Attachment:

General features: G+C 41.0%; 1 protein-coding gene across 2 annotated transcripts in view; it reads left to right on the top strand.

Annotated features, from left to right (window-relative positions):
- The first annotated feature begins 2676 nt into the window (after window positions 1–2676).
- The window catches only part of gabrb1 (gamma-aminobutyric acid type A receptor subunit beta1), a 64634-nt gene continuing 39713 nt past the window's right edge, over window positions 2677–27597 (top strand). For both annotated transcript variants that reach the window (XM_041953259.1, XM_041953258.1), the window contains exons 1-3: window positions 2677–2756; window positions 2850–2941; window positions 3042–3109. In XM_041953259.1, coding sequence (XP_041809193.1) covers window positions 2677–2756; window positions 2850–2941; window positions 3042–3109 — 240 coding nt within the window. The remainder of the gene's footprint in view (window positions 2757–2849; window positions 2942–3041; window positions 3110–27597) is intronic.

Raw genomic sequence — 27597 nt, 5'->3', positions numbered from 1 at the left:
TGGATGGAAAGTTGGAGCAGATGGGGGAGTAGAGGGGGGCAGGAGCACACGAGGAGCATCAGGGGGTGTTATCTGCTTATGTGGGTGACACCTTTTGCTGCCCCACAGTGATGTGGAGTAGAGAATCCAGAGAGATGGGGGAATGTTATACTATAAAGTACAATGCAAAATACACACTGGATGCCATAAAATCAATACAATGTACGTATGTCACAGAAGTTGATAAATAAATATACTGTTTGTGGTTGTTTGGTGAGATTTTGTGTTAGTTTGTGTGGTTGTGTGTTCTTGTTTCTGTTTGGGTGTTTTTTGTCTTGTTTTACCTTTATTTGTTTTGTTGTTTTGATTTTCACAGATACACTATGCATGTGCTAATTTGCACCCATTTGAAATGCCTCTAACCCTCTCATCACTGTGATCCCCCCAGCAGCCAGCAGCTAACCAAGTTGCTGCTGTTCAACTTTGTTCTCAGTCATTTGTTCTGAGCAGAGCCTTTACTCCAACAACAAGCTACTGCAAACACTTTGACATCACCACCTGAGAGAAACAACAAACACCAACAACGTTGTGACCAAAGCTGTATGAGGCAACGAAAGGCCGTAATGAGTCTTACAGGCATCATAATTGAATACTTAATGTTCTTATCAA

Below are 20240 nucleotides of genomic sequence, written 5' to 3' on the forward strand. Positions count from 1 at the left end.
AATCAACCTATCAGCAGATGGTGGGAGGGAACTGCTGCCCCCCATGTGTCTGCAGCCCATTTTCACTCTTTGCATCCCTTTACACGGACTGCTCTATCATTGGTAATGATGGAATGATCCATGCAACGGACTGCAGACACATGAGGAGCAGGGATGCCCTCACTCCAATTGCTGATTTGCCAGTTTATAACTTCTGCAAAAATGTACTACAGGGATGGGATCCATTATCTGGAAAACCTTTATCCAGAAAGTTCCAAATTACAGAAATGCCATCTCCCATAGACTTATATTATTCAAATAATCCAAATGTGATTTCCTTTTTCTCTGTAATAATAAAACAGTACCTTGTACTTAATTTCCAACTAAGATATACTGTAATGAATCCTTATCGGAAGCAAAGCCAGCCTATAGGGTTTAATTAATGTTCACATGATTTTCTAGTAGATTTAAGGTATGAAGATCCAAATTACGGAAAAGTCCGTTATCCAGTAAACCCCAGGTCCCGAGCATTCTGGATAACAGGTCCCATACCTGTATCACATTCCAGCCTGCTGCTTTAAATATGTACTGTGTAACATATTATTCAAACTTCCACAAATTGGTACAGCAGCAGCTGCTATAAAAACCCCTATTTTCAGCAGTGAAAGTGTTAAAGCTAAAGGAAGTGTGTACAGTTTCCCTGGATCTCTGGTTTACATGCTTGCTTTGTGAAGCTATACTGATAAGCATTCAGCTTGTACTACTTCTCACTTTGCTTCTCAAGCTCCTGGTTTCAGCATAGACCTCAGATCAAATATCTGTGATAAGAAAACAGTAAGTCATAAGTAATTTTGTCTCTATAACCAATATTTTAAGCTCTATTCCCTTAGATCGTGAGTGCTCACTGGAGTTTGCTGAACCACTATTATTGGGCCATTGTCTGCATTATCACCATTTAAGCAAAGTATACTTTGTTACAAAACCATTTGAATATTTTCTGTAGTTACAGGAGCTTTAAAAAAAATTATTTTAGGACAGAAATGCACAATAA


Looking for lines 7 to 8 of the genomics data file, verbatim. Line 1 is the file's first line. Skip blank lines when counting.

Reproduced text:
Below are 20240 nucleotides of genomic sequence, written 5' to 3' on the forward strand. Positions count from 1 at the left end.
AATCAACCTATCAGCAGATGGTGGGAGGGAACTGCTGCCCCCCATGTGTCTGCAGCCCATTTTCACTCTTTGCATCCCTTTACACGGACTGCTCTATCATTGGTAATGATGGAATGATCCATGCAACGGACTGCAGACACATGAGGAGCAGGGATGCCCTCACTCCAATTGCTGATTTGCCAGTTTATAACTTCTGCAAAAATGTACTACAGGGATGGGATCCATTATCTGGAAAACCTTTATCCAGAAAGTTCCAAATTACAGAAATGCCATCTCCCATAGACTTATATTATTCAAATAATCCAAATGTGATTTCCTTTTTCTCTGTAATAATAAAACAGTACCTTGTACTTAATTTCCAACTAAGATATACTGTAATGAATCCTTATCGGAAGCAAAGCCAGCCTATAGGGTTTAATTAATGTTCACATGATTTTCTAGTAGATTTAAGGTATGAAGATCCAAATTACGGAAAAGTCCGTTATCCAGTAAACCCCAGGTCCCGAGCATTCTGGATAACAGGTCCCATACCTGTATCACATTCCAGCCTGCTGCTTTAAATATGTACTGTGTAACATATTATTCAAACTTCCACAAATTGGTACAGCAGCAGCTGCTATAAAAACCCCTATTTTCAGCAGTGAAAGTGTTAAAGCTAAAGGAAGTGTGTACAGTTTCCCTGGATCTCTGGTTTACATGCTTGCTTTGTGAAGCTATACTGATAAGCATTCAGCTTGTACTACTTCTCACTTTGCTTCTCAAGCTCCTGGTTTCAGCATAGACCTCAGATCAAATATCTGTGATAAGAAAACAGTAAGTCATAAGTAATTTTGTCTCTATAACCAATATTTTAAGCTCTATTCCCTTAGATCGTGAGTGCTCACTGGAGTTTGCTGAACCACTATTATTGGGCCATTGTCTGCATTATCACCATTTAAGCAAAGTATACTTTGTTACAAAACCATTTGAATATTTTCTGTAGTTACAGGAGCTTTAAAAAAAATTATTTTAGGACAGAAATGCACAATAA